The UN did not provide any aid to the northwest for the first three days following the earthquake and did not send rescue teams or equipment until it was far too late for most survivors.
The UN claimed that the roads leading to Gaziantep, the hub for UN aid in southern Turkey, were damaged – though journalists at the scene said otherwise.
"Bashar al-Assad has used the earthquake to seek support to lift Western sanctions and to end his international isolation after 11 years of war"
The roughly 4.5 million people living in opposition-held northwest Syria are highly dependent on humanitarian aid, the majority of which comes through the UN. The UN, however, has said that it can only deliver aid to Syria with the permission of the national government (the Assad regime) or with the authorisation of the UNSC.
Due to Russian and Chinese vetoes on the UNSC, the UN is only authorised to deliver aid through one border crossing, Bab al-Hawa in Turkey, severely limiting its ability to provide aid to the northwest.
Damascus and Russia have argued that aid should go through Damascus, which would then deliver it “cross line” to opposition-held territory in the northwest and northeast. In the days immediately following the earthquake, the regime repeated its requests that aid be directed through it instead of opening new border crossings.
“The Syrian government is showing its sunny face, urging the UN to deliver more aid across the frontline, but all involved remember very well that Syrian officials have spent years blocking cross-line shipments in order to starve out rebel enclaves,” Aron Lund, a Fellow at Century International, told TNA.
International frustration mounted that the UN was constrained while people were dying under rubble in northwest Syria, and there were calls for the UNSC to open up two additional border crossings.
On 13 February, however, the Assad regime preempted any UNSC action and opened two more border crossings into the area for three months.
“It’s not easy for Russia to veto while there is an earthquake. They instructed the regime to [open the border crossings] to avoid the veto, so they won’t get the blame for preventing aid,” Fadel Abdelghany, the founder of the Syrian Network for Human Rights, told TNA.
While the opening of two more border crossings into north Syria will help increase aid, critics have said that it is only a short-term solution and point to a need for greater reform to the UN aid system.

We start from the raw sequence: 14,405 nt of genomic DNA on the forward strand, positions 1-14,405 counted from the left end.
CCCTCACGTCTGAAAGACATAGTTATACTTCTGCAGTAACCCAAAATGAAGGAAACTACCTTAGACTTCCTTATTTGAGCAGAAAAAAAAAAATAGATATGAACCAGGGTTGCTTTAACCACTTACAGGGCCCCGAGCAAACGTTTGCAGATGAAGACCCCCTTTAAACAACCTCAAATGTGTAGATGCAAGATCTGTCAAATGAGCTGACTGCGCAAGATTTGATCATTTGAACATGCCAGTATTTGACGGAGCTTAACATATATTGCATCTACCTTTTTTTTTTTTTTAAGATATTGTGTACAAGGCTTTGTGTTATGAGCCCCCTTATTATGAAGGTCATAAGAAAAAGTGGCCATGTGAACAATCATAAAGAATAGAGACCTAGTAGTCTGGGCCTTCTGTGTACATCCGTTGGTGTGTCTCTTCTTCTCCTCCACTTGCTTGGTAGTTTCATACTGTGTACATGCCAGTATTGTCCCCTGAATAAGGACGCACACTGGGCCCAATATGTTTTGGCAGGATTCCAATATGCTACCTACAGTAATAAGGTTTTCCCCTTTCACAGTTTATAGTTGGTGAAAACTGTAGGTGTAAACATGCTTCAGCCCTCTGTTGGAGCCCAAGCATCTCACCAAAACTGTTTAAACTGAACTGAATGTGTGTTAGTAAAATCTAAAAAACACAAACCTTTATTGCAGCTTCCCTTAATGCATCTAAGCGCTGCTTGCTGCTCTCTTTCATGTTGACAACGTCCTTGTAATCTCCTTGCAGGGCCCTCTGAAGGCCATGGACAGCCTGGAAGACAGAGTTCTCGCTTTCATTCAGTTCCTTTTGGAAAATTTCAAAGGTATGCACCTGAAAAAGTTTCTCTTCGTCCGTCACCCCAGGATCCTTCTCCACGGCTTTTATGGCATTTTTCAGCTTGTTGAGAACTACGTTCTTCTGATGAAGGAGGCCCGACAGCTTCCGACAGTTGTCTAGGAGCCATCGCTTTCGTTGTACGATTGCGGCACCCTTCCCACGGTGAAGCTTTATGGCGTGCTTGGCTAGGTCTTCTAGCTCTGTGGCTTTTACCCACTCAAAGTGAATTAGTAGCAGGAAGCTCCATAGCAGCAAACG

Lund pointed out that Assad’s authorisation of the new border crossings will expire in May – just ahead of the UNSC vote in July to extend the UN’s use of the Bab al-Hawa crossing for another year.
“This sets the stage for a double negotiation in which Assad’s government will play a larger role than previously, when Russia was virtually alone at the centre of attention,” Lund said. Civil society organisations have said that the UN does not actually need authorisation to send aid to Syria.
Amnesty International in July 2022 said that international organisations may “conduct temporary humanitarian relief operations to bring life-saving supplies to a people in extreme need, when no alternatives exist”.
International solidarity with Syrians and outrage over the lack of international aid to parts of Syria has galvanised efforts to change the UN aid regime in Syria.
There is already lobbying happening of UNSC members to ask for a resolution to authorise more border crossings into Syria – and if that fails, a resolution can be put forth at the UN General Assembly.
Passing a resolution expanding aid access to northwest Syria would be a reversal of the historical trend, which has seen Russia and China slowly whittle away aid access to the area. It remains to be seen if international public pressure remains high until July as news of the earthquake fades from the headlines.
Regardless of whether or not a resolution is passed through the UN to expand aid access in Syria, international rights bodies have asserted that aid should continue to flow.
William Christou is The New Arab's Levantine correspondent, covering the politics of the Levant and the Mediterranean.
Follow him on Twitter: @will_christou